US investigators are probing weapons screening company Evolv Technologies Holdings Inc., which runs detectors at schools and stadiums, over claims its systems don’t operate as described.
(Bloomberg) — US investigators are probing weapons screening company Evolv Technologies Holdings Inc., which runs detectors at schools and stadiums, over claims its systems don’t operate as described.
Regulators from the Federal Trade Commission are investigating whether its artificial intelligence systems operate as it claims, correctly identifying weapons that pass through its screeners, according to two people familiar with the probe.
The company confirmed in a filing Thursday that the FTC “had requested information about certain aspects of its marketing practices.” The company, valued at $582 million, saw shares slide 20% this week.
“The FTC requested information about certain aspects of our marketing practices and we are pleased to answer their questions, as well as educate them about our mission to make communities safer and more secure,” said Alexandra Smith Ozerkis, Evolv’s vice president of corporate communications. “We stand behind our technology’s capabilities and performance track record.”
An FTC spokesperson declined to comment.
Evolv calls itself “the leader in AI-based weapons detection security screening,” and says its technology has screened more than 60 million people in theaters, school districts and stadiums, including Citizens Bank Park, home of Major League Baseball’s Philadelphia Phillies; Acrisure Stadium, home of the National Football League Pittsburgh Steelers; and SoFi Stadium, host to the NFL’s Los Angeles Chargers.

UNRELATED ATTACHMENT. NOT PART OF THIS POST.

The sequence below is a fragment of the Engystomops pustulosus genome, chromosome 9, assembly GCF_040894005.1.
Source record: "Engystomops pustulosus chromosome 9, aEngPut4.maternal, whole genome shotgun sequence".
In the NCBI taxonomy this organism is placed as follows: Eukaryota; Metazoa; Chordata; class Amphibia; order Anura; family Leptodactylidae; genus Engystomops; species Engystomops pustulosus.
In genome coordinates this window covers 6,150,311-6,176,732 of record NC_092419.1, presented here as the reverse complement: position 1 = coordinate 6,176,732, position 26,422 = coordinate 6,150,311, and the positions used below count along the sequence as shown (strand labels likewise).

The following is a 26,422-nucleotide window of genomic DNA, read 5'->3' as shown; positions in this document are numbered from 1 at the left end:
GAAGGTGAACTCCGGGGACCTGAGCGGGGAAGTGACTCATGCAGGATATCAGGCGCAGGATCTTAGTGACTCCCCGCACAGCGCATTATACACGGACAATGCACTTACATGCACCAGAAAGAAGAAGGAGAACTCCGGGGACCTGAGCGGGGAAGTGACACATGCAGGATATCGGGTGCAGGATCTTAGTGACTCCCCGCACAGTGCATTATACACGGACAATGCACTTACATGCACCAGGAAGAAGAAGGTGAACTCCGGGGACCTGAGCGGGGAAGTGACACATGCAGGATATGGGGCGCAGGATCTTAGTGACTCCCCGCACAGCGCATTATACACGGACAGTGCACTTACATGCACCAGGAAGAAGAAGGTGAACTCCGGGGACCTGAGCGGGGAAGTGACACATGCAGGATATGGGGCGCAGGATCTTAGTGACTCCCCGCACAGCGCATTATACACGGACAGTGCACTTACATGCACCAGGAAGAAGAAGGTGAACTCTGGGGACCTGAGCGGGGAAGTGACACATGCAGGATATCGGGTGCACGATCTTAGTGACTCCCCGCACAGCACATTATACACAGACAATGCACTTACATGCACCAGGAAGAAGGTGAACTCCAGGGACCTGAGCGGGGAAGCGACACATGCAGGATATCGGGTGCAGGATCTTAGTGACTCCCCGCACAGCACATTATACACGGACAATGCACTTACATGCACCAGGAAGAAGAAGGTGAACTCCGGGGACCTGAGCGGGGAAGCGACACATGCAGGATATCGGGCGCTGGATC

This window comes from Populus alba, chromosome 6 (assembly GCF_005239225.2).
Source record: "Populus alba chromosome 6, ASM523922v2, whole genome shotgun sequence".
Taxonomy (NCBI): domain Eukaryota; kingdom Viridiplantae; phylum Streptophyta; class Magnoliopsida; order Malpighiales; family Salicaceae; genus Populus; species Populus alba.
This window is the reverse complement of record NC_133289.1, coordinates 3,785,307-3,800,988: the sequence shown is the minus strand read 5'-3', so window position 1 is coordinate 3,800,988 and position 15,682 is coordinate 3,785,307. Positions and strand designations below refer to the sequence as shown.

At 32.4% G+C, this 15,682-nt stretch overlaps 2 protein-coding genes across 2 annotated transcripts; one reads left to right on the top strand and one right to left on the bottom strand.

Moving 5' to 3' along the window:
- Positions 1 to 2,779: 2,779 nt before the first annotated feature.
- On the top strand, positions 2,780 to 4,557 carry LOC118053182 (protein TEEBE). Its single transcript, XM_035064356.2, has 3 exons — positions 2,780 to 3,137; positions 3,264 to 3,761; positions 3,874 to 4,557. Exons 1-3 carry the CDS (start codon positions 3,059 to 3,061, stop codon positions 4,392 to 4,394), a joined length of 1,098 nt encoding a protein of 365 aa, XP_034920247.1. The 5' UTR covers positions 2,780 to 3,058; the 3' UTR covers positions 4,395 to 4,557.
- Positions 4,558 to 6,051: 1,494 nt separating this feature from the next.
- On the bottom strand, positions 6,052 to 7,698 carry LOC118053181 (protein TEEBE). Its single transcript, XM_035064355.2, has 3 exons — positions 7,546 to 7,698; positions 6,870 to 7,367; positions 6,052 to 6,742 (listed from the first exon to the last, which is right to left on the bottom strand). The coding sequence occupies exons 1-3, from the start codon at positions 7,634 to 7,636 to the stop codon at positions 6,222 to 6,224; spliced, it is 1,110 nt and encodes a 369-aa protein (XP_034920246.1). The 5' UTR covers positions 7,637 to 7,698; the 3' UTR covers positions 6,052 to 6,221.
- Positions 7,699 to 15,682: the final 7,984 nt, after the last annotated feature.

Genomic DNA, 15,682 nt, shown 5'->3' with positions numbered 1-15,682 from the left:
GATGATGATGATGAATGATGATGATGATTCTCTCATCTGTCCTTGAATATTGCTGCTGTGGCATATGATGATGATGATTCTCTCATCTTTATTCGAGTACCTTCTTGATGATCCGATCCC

People pass right through Evolv’s gates, and its system “uses advanced methods and AI to detect weapons and ignore harmless personal items,” flagging alerts to monitors, according to a marketing video. The system lets operators see the location of potential threat on a person’s body or in their bag with clear, visual alerts, according to the company.
The FTC, which has recently increased scrutiny on companies’ claims about artificial intelligence, is seeking information about how AI is involved in Evolv’s detectors, the people familiar with the probe said, speaking on condition of anonymity because details of the investigation aren’t public. In a February blog post, the agency told marketers to “Keep your AI claims in check.”
Evolv’s claims about its system’s effectiveness have been challenged by IPVM, a Pennsylvania-based technology watchdog. In a recent video, the group said false alarm rates were as high as 60% at school systems that use the system to screen students.
A 2021 technical report also found Evolv’s system was unable to consistently detect knives, according to a draft copy of the report that IPVM later posted online.
Evolv’s March 2022 press release announcing the technical report didn’t mention that assessment. The company also took issue with IPVM’s criticisms, saying that providing more information could “show bad actors how to circumvent the process.”
In a demo video posted to Evolv’s website, an executive is asked if the system detects knives.
“The Express is designed to find, you know, weapons that can cause mass casualty events,” Jeff Cahill, director of support and training, said in the video. “So that includes bombs and handguns and long guns and also tactical knives that are, you know, large in variety.”
In August, Chief Executive Officer Peter George told investors that a new version of the system would be better at identifying knives. “While we have long provided exceptional detection capabilities with guns and bombs and larger tactical knives, 6.0 is designed to extend our detection capabilities with respect to smaller-bladed weapons,” he said.
Customers used Evolv Express to detect over 176,000 weapons in 2022, including 93,000 guns and 83,000 knives, George said earlier.
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